Ok, that SOUNDS important, but its still a bit hard to understand, so here’s a bit more thorough explanation.

Everything in the universe is made up of particles. And there are several different kinds of particles.

All the matter in the universe is made up of atoms. Atoms are made of a nucleus, which is found at the center of the atom and has neutrons and protons in it. Surrounding the nucleus are electrons, which are much smaller and fly around the nucleus in a circle, or an ‘orbit’.

Groups of atoms can get together and form molecules, and big groups can get together to form rocks, trees, and Maria Sharapova.

So thats 3 particles we have already described (protons, neutrons, and electrons). These 3 particles have mass; this essentially means that they weigh something.

But there are other types of particles out there too. For example, there is the photon.

Photons are are basically light. They are tiny packages of energy that make up a beam of light. They also make up radio waves, x-rays, and gamma rays (the stuff that gave the Fantastic Four their powers).

But photons are different from, say, protons, because they don’t have any mass. They carry light energy from the sun, for example, to the Earth. Or they can carry radio messages from the radio station to your house. So photons are like messengers; as such, they are sometimes called “messenger particles”.

A “messenger particle” is also called a boson. Bosons are really cool because they actually DO something. What do I mean by that?

Well, if you remember high school physics or chemistry class, you know there are 4 forces in nature. Gravity is one of them, and it is the most familiar too us. Its what keeps us firmly planted to the ground. Electromagnetism is what makes electricity, light beams, radio waves, and magnets work.

You Can Visualize a Magnetic Field with Iron filings and a Bar Magnet

The other two forces are a little less familar. They are called the Strong nuclear force, and the Weak nuclear force. These two are basically what holds the nucleus of the atom together, and make it behave the way it does.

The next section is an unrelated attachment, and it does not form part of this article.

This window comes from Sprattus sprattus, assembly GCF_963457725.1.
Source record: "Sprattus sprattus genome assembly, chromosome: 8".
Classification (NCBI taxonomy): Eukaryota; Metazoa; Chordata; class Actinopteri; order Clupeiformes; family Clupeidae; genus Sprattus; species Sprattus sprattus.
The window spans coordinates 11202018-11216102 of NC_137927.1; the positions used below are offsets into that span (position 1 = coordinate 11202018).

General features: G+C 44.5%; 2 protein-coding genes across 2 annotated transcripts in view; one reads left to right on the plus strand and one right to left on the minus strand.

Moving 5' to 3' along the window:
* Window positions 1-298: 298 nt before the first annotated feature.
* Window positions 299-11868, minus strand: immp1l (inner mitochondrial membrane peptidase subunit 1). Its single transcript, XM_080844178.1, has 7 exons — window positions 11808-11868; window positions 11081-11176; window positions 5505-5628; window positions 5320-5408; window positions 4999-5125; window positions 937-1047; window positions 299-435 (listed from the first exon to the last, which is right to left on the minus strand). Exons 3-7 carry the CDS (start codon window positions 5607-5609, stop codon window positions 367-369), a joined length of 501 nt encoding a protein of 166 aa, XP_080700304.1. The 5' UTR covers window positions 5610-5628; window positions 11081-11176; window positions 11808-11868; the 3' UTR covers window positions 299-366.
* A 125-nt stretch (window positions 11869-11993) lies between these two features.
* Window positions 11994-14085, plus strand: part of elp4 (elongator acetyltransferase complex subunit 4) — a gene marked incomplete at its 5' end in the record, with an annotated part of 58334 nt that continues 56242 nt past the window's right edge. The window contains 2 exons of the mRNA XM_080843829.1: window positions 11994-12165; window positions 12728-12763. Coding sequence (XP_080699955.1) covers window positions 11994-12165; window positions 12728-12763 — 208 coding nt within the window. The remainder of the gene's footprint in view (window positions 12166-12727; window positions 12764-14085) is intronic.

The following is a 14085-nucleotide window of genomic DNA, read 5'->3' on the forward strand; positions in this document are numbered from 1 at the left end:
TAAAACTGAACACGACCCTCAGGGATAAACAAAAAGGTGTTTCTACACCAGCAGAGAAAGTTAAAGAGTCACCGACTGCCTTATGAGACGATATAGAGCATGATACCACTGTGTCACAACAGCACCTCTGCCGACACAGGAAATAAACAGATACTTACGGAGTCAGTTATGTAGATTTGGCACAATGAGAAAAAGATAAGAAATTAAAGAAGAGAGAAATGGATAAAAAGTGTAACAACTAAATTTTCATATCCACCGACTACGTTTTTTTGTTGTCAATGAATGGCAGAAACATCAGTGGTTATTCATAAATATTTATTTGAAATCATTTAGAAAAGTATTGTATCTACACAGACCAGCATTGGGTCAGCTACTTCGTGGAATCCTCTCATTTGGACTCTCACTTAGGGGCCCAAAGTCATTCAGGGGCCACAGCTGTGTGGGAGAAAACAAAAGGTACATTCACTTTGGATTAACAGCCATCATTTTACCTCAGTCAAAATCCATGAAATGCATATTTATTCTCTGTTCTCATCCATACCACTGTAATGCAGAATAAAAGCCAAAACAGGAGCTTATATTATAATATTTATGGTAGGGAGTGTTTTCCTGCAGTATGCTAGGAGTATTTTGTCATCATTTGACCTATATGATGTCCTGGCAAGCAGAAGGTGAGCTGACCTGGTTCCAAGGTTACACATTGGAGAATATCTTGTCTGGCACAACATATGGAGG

So what does this have to do with anything? Well remember bosons are messenger particles. The photon carries the electromagnetic force “message”. The other forces in nature have bosons as well that carry their “messages”. Gravity has the “graviton” (which hasn’t been observed yet but we think its out there). The strong nuclear force has the “Gluon” (because it ‘glues’ the nucleus together). And the weak nuclear force has the “W” boson (it doesn”t get a cool name because its not cool).

Ok, now we get to the Higgs boson. So, since it is a boson, it must be the “messenger” of something right? So what is it the messenger of?

Well, remember I said that protons, neutrons and electrons have mass? But the photon does not have any mass. Why is that? What is it that makes one particle have mass, and the other not have mass? Even a couple of the bosons have mass! Thats just freakin’ weird.

So particle physicists (one of the named Peter Higgs, oddly enough) came up with a theory. They think there is some kind of a field in the universe called the “Higgs Field”. Its kind of like a gravity field, or a magnetic field. Just like a magnetic field will interact with some iron to pull it in one direction, the Higgs Field will also interact with particles. But instead of pulling at them, the Higgs Field gives these particles mass! It makes them heavy!

The theory also says there should be something called the Higgs boson: an actual particle that carries the Higgs field “message”. And thats what we are trying to find. The Higgs boson is the messenger particle of the Higgs Field, which is (theoretically) what gives particles their mass. If we do find it, then we know our theories about how the universe is made are on the right track. It would be HUGE breakthrough for physics!

One problem: the Higgs boson is supposed to be heavy! Well, for a particle its pretty heavy.

In fact, the only way to actually “make” one is by slamming together stuff like protons at close to the speed of light in what we call a “particle collider”. And we need to slam them together at a really BIG energy, so we need a BIG collider. Thats why we have the Large Hadron Collider.

The Large Hadron Collider in Geneva, Switzerland

Ok, so thats the explanation of what the Higgs boson is and why we should care. So why is it called the ‘God Particle’.

Well, a guy named Leon Lederman wrote a book called “The God Particle: If the Universe Is the Answer, What Is the Question?which was actually about the Higgs boson. Calling it the “God Particle” was a kind of grandiose name because it suggested we knew what it was that gave particles mass, what made they heavy or “real”. Very “god-like” I suppose”.

The term “God Particle” also showed up in Dan Brown’s novel “Angels and Demons”. In the book some claimed that the discovery of the particle would prove the existence of God.

Finding the Higgs would be great, but would hardly prove the existence of God. The use of these terms is largely to increase media interest.

Phew, well there you have it. If you want to hear more about Physics news as it happens you can follow me on Twitter! Or you can follow the Large Hadron Collider on Twitter!